25. Emotional Regulation Applied According to research, (Fairburn, Marcus, & Wilson, 1993) empirically derived treatments such as CBT and IPT are ineffective for about 50% of patients with BN and BED. Treatment effects for AN are thought to be even more modest (Fairburn & Harrison, 2003). (IPT Garner and Garfinkle 1997), (CBT Brownell and Fairburn 2002). nonjudgmental acceptance of all moods and encourages observation and labeling of emotions. Mindfulness resembles exposure in that it involves increasing awareness of the mood states eating disorder patients typically seek to avoid . The ?states of mind? conceptualization (i.e., emotion mind, reasonable mind and wise mind) is also useful for targeting ambivalence in eating disorder patients because it promotes active and aware decision making. ?What night your rational mind say??? Why does this good treatment fail in many cases? EDs differ from other behavioral disorders such as depression and anxiety in the significant degree of ambivalence ED patients have and maintain about changing their behaviors. Treatment of ED problem behaviors therefore requires a sophisticated use of commitment strategies and must focus not only on helping patients change their specific ED behaviors but also focus on the relationship of these behaviors to their long term treatment goals. DBT is based on both change and acceptance based strategies. According to research, (Fairburn, Marcus, & Wilson, 1993) empirically derived treatments such as CBT and IPT are ineffective for about 50% of patients with BN and BED. Treatment effects for AN are thought to be even more modest (Fairburn & Harrison, 2003). (IPT Garner and Garfinkle 1997), (CBT Brownell and Fairburn 2002). nonjudgmental acceptance of all moods and encourages observation and labeling of emotions. Mindfulness resembles exposure in that it involves increasing awareness of the mood states eating disorder patients typically seek to avoid . The ?states of mind? conceptualization (i.e., emotion mind, reasonable mind and wise mind) is also useful for targeting ambivalence in eating disorder patients because it promotes active and aware decision making. ?What night your rational mind say??? Why does this good treatment fail in many cases? EDs differ from other behavioral disorders such as depression and anxiety in the significant degree of ambivalence ED patients have and maintain about changing their behaviors. Treatment of ED problem behaviors therefore requires a sophisticated use of commitment strategies and must focus not only on helping patients change their specific ED behaviors but also focus on the relationship of these behaviors to their long term treatment goals. DBT is based on both change and acceptance based strategies.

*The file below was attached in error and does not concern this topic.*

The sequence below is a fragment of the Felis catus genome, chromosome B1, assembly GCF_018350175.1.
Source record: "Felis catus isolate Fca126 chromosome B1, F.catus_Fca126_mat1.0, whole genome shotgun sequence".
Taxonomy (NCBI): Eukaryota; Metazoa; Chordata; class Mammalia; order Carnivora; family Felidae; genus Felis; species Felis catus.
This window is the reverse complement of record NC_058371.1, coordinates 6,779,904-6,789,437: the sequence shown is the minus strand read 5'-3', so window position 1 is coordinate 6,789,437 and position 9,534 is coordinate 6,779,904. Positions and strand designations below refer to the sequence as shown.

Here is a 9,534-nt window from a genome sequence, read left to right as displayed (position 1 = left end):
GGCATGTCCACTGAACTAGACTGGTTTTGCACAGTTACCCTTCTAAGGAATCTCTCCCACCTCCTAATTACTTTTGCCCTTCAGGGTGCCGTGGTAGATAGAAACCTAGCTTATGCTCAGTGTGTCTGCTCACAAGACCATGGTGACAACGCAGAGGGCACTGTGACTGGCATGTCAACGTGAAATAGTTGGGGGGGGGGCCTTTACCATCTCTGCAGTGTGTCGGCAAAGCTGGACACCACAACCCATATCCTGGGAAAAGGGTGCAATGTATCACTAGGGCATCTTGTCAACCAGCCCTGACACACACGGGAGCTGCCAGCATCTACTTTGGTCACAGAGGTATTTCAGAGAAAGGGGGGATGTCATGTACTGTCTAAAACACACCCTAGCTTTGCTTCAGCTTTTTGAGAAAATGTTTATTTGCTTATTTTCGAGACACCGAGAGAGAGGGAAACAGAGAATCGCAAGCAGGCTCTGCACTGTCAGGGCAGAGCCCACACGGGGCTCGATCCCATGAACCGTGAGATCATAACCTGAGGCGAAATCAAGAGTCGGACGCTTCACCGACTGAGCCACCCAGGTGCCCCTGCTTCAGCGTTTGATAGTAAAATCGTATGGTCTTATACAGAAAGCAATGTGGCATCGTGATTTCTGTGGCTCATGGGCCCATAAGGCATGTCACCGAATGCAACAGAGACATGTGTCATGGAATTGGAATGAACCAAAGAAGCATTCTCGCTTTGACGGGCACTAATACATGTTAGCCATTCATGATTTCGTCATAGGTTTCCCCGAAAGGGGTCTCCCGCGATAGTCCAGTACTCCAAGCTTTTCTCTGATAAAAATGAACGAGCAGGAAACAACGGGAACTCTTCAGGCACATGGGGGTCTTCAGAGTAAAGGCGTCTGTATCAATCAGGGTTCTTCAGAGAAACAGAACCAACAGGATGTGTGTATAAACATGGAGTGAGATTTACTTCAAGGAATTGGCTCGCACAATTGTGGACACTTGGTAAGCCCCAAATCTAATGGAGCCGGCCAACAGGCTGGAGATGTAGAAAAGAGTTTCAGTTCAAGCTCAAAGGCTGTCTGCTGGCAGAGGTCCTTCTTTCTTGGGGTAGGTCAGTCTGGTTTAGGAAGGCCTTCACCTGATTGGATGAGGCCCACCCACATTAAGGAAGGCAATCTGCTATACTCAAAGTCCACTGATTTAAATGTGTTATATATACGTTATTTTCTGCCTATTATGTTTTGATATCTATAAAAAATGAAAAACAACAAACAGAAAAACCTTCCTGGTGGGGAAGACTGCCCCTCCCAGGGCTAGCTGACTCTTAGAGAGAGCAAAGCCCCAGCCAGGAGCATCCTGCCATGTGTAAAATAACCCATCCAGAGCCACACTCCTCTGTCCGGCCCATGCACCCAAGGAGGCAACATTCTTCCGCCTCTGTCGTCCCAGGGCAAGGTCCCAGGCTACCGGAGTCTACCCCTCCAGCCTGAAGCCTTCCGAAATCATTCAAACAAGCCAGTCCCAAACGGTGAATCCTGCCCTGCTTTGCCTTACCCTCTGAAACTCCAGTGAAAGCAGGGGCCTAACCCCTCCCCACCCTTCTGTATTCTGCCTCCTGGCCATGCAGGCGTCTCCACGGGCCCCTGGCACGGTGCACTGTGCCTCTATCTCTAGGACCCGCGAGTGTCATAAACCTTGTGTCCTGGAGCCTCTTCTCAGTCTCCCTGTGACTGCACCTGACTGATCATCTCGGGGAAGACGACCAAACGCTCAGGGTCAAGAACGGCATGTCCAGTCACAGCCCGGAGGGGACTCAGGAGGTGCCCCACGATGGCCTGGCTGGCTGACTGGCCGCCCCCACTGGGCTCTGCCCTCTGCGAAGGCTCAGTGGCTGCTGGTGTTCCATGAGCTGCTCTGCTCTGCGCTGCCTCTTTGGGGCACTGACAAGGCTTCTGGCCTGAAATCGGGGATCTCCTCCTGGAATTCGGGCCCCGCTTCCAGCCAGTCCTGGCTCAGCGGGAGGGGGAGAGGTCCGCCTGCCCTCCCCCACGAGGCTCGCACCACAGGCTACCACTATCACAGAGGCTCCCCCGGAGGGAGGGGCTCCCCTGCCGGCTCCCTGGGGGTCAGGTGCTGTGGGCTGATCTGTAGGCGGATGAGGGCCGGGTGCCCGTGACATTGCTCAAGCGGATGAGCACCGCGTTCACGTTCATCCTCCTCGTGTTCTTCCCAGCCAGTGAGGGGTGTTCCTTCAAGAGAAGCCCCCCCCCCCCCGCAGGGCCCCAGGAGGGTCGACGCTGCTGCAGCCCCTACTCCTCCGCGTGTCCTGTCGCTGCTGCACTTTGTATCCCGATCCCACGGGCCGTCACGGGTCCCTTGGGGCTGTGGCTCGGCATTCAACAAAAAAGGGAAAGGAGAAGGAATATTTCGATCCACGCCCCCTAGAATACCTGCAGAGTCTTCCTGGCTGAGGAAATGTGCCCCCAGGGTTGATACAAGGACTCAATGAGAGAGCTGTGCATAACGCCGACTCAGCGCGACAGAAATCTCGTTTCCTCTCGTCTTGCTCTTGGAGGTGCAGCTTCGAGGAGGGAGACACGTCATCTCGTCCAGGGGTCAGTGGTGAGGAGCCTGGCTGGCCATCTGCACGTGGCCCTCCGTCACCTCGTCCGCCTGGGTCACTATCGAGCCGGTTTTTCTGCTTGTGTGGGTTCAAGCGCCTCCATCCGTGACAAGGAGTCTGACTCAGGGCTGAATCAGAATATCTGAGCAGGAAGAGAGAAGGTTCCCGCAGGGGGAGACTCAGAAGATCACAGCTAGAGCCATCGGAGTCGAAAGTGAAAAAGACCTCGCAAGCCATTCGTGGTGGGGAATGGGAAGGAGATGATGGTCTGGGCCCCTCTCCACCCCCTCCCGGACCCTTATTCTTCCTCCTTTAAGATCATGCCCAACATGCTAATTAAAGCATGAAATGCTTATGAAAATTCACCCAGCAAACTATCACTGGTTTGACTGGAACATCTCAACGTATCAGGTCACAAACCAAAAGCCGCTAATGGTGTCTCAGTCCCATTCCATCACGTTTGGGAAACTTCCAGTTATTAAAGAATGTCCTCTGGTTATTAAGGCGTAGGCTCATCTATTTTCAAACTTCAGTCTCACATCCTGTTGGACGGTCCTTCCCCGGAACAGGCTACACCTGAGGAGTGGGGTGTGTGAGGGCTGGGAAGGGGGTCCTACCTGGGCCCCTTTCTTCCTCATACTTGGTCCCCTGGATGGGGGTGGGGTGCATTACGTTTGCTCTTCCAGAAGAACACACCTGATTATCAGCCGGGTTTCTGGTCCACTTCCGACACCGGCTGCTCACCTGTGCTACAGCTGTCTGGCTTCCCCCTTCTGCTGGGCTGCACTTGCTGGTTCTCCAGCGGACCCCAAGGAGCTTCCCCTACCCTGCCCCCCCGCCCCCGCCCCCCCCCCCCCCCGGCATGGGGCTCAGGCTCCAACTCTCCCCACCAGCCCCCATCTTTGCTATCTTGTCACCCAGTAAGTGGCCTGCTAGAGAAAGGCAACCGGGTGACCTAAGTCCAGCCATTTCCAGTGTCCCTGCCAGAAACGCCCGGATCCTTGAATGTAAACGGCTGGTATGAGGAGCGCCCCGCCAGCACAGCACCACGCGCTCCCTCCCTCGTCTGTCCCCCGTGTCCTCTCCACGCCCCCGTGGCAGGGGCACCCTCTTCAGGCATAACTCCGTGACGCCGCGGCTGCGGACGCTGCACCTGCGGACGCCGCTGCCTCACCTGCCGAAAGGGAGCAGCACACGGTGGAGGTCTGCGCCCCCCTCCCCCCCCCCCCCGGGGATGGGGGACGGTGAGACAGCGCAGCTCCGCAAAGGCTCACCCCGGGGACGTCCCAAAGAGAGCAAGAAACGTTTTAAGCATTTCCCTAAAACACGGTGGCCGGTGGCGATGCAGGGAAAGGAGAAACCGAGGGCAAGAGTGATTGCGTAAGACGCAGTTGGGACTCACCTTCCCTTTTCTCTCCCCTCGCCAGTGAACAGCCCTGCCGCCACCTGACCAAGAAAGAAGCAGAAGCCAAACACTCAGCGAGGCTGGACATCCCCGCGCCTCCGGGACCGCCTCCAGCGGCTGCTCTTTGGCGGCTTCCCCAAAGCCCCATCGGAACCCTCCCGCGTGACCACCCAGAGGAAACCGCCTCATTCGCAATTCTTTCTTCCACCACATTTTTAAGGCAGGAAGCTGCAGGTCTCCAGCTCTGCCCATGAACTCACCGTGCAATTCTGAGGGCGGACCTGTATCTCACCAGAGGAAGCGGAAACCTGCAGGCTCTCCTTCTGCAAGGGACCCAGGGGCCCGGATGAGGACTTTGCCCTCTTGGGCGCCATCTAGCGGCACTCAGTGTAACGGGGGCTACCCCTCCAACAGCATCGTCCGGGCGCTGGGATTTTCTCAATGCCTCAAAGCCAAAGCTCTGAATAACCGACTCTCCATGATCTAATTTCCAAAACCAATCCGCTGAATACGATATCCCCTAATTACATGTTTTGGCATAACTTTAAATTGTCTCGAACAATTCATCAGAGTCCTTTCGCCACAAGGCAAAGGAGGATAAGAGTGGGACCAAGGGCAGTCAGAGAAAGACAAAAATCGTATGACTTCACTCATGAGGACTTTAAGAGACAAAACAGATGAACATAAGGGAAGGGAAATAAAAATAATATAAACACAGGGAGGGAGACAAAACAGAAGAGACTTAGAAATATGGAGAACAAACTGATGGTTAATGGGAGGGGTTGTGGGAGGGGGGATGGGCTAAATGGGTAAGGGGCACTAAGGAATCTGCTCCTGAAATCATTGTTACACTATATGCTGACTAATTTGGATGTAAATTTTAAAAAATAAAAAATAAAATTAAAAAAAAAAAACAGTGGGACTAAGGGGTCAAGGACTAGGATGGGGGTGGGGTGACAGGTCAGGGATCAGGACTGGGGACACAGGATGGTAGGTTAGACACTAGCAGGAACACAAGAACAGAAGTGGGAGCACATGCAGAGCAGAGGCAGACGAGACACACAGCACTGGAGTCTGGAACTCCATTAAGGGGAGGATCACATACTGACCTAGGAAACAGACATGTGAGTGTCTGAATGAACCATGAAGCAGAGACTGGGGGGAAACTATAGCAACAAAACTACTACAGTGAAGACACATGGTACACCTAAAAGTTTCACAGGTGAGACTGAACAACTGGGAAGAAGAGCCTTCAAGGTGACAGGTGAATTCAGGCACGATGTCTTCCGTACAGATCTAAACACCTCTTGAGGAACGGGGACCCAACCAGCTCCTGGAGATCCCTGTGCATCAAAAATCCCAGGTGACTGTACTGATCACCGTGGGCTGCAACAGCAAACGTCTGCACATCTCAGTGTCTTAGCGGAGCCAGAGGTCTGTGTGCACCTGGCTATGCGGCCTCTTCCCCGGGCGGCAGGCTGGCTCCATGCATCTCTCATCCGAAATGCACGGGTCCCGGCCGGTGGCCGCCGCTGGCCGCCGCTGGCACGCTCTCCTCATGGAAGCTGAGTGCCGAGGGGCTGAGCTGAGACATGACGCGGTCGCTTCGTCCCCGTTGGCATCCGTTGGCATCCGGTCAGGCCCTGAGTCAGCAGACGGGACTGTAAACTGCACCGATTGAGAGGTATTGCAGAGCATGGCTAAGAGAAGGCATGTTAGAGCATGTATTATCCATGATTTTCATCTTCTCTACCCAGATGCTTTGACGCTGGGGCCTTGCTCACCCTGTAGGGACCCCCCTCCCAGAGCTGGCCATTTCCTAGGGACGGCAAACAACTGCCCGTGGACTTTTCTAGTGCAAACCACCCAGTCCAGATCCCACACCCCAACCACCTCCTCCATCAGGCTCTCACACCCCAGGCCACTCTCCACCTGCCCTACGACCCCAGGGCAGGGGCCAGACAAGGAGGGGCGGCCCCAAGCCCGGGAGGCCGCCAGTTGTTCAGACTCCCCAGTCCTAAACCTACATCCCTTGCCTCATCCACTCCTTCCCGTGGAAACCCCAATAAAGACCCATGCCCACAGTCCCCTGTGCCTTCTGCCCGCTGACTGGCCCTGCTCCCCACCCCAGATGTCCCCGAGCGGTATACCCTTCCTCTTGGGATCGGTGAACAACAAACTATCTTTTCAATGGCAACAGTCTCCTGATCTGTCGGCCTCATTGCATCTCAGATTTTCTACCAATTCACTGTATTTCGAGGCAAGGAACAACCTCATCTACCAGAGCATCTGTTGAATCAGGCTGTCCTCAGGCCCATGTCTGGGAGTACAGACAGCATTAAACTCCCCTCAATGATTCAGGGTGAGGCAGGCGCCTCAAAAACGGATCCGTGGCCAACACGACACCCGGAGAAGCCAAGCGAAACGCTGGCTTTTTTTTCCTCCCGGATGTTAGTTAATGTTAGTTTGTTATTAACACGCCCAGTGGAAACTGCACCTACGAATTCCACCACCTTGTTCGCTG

26. Emotional Regulation Handout 10 According to research, (Fairburn, Marcus, & Wilson, 1993) empirically derived treatments such as CBT and IPT are ineffective for about 50% of patients with BN and BED. Treatment effects for AN are thought to be even more modest (Fairburn & Harrison, 2003). (IPT Garner and Garfinkle 1997), (CBT Brownell and Fairburn 2002). nonjudgmental acceptance of all moods and encourages observation and labeling of emotions. Mindfulness resembles exposure in that it involves increasing awareness of the mood states eating disorder patients typically seek to avoid . The ?states of mind? conceptualization (i.e., emotion mind, reasonable mind and wise mind) is also useful for targeting ambivalence in eating disorder patients because it promotes active and aware decision making. ?What night your rational mind say??? Why does this good treatment fail in many cases? EDs differ from other behavioral disorders such as depression and anxiety in the significant degree of ambivalence ED patients have and maintain about changing their behaviors. Treatment of ED problem behaviors therefore requires a sophisticated use of commitment strategies and must focus not only on helping patients change their specific ED behaviors but also focus on the relationship of these behaviors to their long term treatment goals. DBT is based on both change and acceptance based strategies. According to research, (Fairburn, Marcus, & Wilson, 1993) empirically derived treatments such as CBT and IPT are ineffective for about 50% of patients with BN and BED. Treatment effects for AN are thought to be even more modest (Fairburn & Harrison, 2003). (IPT Garner and Garfinkle 1997), (CBT Brownell and Fairburn 2002). nonjudgmental acceptance of all moods and encourages observation and labeling of emotions. Mindfulness resembles exposure in that it involves increasing awareness of the mood states eating disorder patients typically seek to avoid . The ?states of mind? conceptualization (i.e., emotion mind, reasonable mind and wise mind) is also useful for targeting ambivalence in eating disorder patients because it promotes active and aware decision making. ?What night your rational mind say??? Why does this good treatment fail in many cases? EDs differ from other behavioral disorders such as depression and anxiety in the significant degree of ambivalence ED patients have and maintain about changing their behaviors. Treatment of ED problem behaviors therefore requires a sophisticated use of commitment strategies and must focus not only on helping patients change their specific ED behaviors but also focus on the relationship of these behaviors to their long term treatment goals. DBT is based on both change and acceptance based strategies.